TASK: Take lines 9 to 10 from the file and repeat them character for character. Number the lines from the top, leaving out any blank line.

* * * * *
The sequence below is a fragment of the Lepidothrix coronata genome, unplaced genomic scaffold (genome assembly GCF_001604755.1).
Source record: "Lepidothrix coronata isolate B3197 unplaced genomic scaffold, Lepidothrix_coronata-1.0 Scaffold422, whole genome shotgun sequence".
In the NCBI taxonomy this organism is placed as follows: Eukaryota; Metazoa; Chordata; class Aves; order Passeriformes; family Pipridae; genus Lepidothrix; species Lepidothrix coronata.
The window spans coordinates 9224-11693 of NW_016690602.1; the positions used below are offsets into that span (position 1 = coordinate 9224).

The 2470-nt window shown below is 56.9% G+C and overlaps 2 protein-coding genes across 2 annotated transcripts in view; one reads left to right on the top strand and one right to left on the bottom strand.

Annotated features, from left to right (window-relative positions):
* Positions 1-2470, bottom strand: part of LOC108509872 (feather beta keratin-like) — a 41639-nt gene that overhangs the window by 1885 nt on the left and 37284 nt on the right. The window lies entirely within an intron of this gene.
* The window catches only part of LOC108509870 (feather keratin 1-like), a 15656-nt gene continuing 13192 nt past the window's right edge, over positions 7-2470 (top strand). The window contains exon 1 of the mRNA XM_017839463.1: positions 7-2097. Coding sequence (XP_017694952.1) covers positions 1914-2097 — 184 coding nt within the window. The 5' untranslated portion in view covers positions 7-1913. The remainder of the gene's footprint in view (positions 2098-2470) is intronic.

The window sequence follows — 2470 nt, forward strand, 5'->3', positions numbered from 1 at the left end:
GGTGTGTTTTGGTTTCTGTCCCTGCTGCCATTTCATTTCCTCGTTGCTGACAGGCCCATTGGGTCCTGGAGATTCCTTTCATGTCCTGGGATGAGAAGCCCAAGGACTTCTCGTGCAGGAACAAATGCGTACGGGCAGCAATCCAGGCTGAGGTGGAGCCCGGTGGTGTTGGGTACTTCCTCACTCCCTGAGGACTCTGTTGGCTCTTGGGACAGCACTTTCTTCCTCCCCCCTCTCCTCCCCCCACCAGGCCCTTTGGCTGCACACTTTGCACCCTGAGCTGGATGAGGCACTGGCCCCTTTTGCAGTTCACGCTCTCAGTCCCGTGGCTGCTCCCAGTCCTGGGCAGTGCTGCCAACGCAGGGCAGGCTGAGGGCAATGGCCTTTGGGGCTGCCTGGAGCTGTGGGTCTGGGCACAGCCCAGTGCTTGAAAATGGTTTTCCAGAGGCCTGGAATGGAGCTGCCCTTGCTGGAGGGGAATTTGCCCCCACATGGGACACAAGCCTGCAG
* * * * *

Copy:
The window sequence follows — 2470 nt, forward strand, 5'->3', positions numbered from 1 at the left end:
GGTGTGTTTTGGTTTCTGTCCCTGCTGCCATTTCATTTCCTCGTTGCTGACAGGCCCATTGGGTCCTGGAGATTCCTTTCATGTCCTGGGATGAGAAGCCCAAGGACTTCTCGTGCAGGAACAAATGCGTACGGGCAGCAATCCAGGCTGAGGTGGAGCCCGGTGGTGTTGGGTACTTCCTCACTCCCTGAGGACTCTGTTGGCTCTTGGGACAGCACTTTCTTCCTCCCCCCTCTCCTCCCCCCACCAGGCCCTTTGGCTGCACACTTTGCACCCTGAGCTGGATGAGGCACTGGCCCCTTTTGCAGTTCACGCTCTCAGTCCCGTGGCTGCTCCCAGTCCTGGGCAGTGCTGCCAACGCAGGGCAGGCTGAGGGCAATGGCCTTTGGGGCTGCCTGGAGCTGTGGGTCTGGGCACAGCCCAGTGCTTGAAAATGGTTTTCCAGAGGCCTGGAATGGAGCTGCCCTTGCTGGAGGGGAATTTGCCCCCACATGGGACACAAGCCTGCAG